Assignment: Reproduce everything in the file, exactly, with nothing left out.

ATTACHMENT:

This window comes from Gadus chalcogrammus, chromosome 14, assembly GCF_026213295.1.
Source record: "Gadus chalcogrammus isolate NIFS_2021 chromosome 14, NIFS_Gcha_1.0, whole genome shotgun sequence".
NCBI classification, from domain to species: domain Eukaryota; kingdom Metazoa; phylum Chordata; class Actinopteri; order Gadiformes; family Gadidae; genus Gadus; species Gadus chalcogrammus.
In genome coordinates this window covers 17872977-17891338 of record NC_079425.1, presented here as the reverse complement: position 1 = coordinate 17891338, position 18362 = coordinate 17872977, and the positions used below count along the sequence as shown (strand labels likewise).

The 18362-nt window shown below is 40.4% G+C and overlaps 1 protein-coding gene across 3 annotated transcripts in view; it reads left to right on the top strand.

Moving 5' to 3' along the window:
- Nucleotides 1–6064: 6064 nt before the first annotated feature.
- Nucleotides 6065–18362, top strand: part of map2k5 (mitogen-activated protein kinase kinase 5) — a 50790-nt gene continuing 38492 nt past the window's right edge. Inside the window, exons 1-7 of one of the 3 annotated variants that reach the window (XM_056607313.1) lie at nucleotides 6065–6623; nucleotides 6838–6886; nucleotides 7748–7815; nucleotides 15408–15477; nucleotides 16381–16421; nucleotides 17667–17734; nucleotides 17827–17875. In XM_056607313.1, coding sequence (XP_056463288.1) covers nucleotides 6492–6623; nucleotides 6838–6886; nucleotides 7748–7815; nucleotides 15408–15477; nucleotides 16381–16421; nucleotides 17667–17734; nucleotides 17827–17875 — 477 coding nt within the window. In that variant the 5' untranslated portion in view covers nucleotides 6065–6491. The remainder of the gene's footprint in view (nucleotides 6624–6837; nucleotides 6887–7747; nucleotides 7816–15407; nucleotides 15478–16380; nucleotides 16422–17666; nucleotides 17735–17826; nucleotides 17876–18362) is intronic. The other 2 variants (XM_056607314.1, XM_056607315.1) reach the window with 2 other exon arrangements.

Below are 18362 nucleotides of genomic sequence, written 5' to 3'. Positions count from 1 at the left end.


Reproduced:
This window comes from Gadus chalcogrammus, chromosome 14, assembly GCF_026213295.1.
Source record: "Gadus chalcogrammus isolate NIFS_2021 chromosome 14, NIFS_Gcha_1.0, whole genome shotgun sequence".
NCBI classification, from domain to species: domain Eukaryota; kingdom Metazoa; phylum Chordata; class Actinopteri; order Gadiformes; family Gadidae; genus Gadus; species Gadus chalcogrammus.
In genome coordinates this window covers 17872977-17891338 of record NC_079425.1, presented here as the reverse complement: position 1 = coordinate 17891338, position 18362 = coordinate 17872977, and the positions used below count along the sequence as shown (strand labels likewise).

The 18362-nt window shown below is 40.4% G+C and overlaps 1 protein-coding gene across 3 annotated transcripts in view; it reads left to right on the top strand.

Moving 5' to 3' along the window:
- Nucleotides 1–6064: 6064 nt before the first annotated feature.
- Nucleotides 6065–18362, top strand: part of map2k5 (mitogen-activated protein kinase kinase 5) — a 50790-nt gene continuing 38492 nt past the window's right edge. Inside the window, exons 1-7 of one of the 3 annotated variants that reach the window (XM_056607313.1) lie at nucleotides 6065–6623; nucleotides 6838–6886; nucleotides 7748–7815; nucleotides 15408–15477; nucleotides 16381–16421; nucleotides 17667–17734; nucleotides 17827–17875. In XM_056607313.1, coding sequence (XP_056463288.1) covers nucleotides 6492–6623; nucleotides 6838–6886; nucleotides 7748–7815; nucleotides 15408–15477; nucleotides 16381–16421; nucleotides 17667–17734; nucleotides 17827–17875 — 477 coding nt within the window. In that variant the 5' untranslated portion in view covers nucleotides 6065–6491. The remainder of the gene's footprint in view (nucleotides 6624–6837; nucleotides 6887–7747; nucleotides 7816–15407; nucleotides 15478–16380; nucleotides 16422–17666; nucleotides 17735–17826; nucleotides 17876–18362) is intronic. The other 2 variants (XM_056607314.1, XM_056607315.1) reach the window with 2 other exon arrangements.

Below are 18362 nucleotides of genomic sequence, written 5' to 3'. Positions count from 1 at the left end.